Africa Atlantic Axis (AAA program)
This program aims to develop African industry from countries located on or near the Atlantic seaboard in order to facilitate trade with the two major consumer markets, the EU and the USA. Financed as part of the development aid for Africa by international institutions and countries wishing to contribute, the modern and secure business parks will host the production tools of major European, American or non-Western brands and often local SMEs. International and open to global companies and investors, the plan is not specifically French, European, American or African. Non-condescending, it will meet the expectations of ambitious and impatient young African generations. About twenty African countries would be initially concerned, but many companies and job seekers from other countries would see opportunities offered to them within a dense network of companies. This process of industrial integration would eventually enable the creation of ecosystems. This level of activity would enable African states to equip themselves with vital infrastructure and see their standard of living rise considerably. By offering prospects for the future, the project would also promote regional stability. Africa Atlantic Axis (AAA) proposes a plan for the creation of sectoral activity parks (household appliances, computers, furniture, sports, toys, textile-clothing etc ...) which would be likely to significantly accelerate the economic development of the African continent while preserving it from the rampant colonization of China and its imports. Initially generalist, the clusters would then specialize at the pace of development. The zones of activity would meet precise sanitary and environmental requirements. Assistance with local recruitment and training as well as legal, tax and administrative assistance would facilitate the installation of foreign companies.Thus the often Western brands could transfer more serenely the previously Chinese manufacture. Many African engineers, often expatriates but wishing for the development of Africa, would enthusiastically welcome proposals for the creation of subcontracting joint ventures. These would collaborate with international brands within groupings that would become complete and efficient industrial ecosystems while initiating more African industrial independence. For example, why continue to manufacture most of our smartphones, tablets, computers or other technological products in China, if we consider that another way of managing the extraction and transformation of the rare earths needed to manufacture them is possible. China currently has a monopoly but nevertheless holds only 30% of the reserves under its soil.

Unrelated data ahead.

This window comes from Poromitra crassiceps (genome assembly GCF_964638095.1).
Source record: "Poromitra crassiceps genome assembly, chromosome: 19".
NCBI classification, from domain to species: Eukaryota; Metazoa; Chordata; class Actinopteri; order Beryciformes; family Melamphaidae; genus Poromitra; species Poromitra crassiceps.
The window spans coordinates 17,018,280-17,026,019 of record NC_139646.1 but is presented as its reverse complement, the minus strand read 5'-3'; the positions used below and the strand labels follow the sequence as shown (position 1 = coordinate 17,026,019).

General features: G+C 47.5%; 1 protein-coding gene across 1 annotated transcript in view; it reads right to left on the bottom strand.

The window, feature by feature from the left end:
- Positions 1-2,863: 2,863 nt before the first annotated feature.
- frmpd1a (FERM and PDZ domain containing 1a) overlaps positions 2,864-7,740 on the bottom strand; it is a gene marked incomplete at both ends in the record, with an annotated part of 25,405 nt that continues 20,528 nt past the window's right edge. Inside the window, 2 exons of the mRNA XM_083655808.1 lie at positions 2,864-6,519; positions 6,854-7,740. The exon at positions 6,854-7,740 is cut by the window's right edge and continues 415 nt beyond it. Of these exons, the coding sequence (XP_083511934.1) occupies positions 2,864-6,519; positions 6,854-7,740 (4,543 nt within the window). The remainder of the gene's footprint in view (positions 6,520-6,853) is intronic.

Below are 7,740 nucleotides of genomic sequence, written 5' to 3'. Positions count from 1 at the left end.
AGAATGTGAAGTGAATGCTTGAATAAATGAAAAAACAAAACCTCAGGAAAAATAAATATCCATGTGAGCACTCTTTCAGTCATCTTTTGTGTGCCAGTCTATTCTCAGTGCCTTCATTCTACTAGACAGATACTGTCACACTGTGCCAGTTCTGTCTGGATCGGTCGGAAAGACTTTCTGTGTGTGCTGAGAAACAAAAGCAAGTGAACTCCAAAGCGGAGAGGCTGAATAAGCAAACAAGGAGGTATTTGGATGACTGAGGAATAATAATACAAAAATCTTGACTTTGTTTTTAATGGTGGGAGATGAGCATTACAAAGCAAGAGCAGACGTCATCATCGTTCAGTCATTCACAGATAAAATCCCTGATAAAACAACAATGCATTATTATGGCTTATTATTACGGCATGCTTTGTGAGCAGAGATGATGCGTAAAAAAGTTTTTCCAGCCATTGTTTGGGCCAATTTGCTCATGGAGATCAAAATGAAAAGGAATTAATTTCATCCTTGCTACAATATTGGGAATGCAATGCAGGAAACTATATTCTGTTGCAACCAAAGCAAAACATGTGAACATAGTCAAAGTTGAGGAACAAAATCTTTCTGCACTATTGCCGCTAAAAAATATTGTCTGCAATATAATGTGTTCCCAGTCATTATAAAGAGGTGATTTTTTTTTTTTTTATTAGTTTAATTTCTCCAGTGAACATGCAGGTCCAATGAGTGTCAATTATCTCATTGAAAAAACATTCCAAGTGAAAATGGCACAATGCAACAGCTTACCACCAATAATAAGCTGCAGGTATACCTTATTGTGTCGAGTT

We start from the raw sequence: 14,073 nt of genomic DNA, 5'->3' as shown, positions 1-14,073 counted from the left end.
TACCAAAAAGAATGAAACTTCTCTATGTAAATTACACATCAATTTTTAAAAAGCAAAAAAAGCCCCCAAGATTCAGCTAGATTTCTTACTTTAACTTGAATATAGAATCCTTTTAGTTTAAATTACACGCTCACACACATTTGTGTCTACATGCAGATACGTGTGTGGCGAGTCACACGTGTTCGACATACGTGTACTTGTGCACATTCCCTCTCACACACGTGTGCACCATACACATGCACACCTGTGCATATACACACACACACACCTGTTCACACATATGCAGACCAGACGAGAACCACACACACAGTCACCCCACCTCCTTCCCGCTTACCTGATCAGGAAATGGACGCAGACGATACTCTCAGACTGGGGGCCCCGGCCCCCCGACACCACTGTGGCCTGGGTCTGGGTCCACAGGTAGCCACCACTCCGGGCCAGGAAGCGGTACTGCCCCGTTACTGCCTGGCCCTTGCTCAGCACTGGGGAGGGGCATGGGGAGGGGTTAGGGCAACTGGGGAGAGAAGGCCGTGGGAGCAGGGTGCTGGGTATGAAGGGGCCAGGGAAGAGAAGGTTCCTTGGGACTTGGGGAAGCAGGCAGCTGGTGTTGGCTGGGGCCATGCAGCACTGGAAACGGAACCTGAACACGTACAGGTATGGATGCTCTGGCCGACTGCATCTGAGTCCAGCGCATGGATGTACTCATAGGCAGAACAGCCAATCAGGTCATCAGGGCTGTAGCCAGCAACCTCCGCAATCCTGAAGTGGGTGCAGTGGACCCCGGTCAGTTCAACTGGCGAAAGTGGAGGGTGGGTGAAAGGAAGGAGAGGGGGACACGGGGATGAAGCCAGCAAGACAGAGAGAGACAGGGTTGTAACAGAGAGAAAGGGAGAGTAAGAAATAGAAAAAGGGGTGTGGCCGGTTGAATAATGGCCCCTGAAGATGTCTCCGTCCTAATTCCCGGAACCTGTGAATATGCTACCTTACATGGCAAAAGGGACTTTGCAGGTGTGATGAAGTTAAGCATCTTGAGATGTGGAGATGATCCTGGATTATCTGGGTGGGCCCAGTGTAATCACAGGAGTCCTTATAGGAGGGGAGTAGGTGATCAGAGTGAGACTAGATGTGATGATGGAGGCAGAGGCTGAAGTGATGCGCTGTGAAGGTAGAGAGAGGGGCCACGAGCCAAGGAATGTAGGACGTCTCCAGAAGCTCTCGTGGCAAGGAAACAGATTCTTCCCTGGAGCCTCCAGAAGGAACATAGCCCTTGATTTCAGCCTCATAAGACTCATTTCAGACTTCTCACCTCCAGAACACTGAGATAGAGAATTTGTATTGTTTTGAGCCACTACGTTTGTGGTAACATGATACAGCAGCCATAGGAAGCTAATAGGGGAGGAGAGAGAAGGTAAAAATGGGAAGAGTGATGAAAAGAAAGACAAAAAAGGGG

The plan requires a provision of 10 to 12 billion euros to finance the main and peripheral infrastructures of the first 3 to 5 zones that would house the production of large global companies or smaller companies. These amounts, which would be allocated by international institutions for the development of Africa, would include the financing of the construction of essential road, rail, airport or port accesses, energy supply, telecommunications networks, road works and waste management, living areas, security means, housing, schools, medical centers, shops, etc... 1 or 2 new clusters of varying sizes could be created every 2 or 3 years. Many Western consumers want more products to be manufactured in their respective countries but do not want to spend much more. Also, given the generally unsuitable Western production costs for competition dictated by globalization, the millions of consumer goods manufacturing jobs that have gone to China will not come back to the EU or the USA. It is preferable, based on equalization and cost-sharing mechanisms, to preserve and keep companies with even a small number of industrial jobs in Europe and the USA rather than see what remains of the manufacturing industry disappear in these countries. Moreover, the implementation of industrial development clusters would require the use of a multitude of European and American service companies that would accompany the economic change. The latter would offer many highly qualified jobs. Thus the program based on the efficiency of economic mechanisms and offering promising prospects for growth, could convince sectors of activity to leave the ground of a Chinese dictatorship that threatens the world, devotes its capital to predation and militarization to the detriment of the poorest Chinese. The objective is obviously not to transform Africa into a new workshop of the world but above all to promote the restoration or constitution of new global economic balances that will contribute to peace and democracy. Environmentalists opposed to nuclear or coal-fired power plants could only recognize the interest of an industrial model concerned with the environment, in which hydroelectric power would provide most of its electricity needs. Many companies are now thinking about reducing their production in China, which has a very negative image, and would accept to take up, with Africa, this pragmatic challenge of modernization which would also help to repair the unprecedented economic damage in the world. Sept. 28, 2020 by Francis Journot
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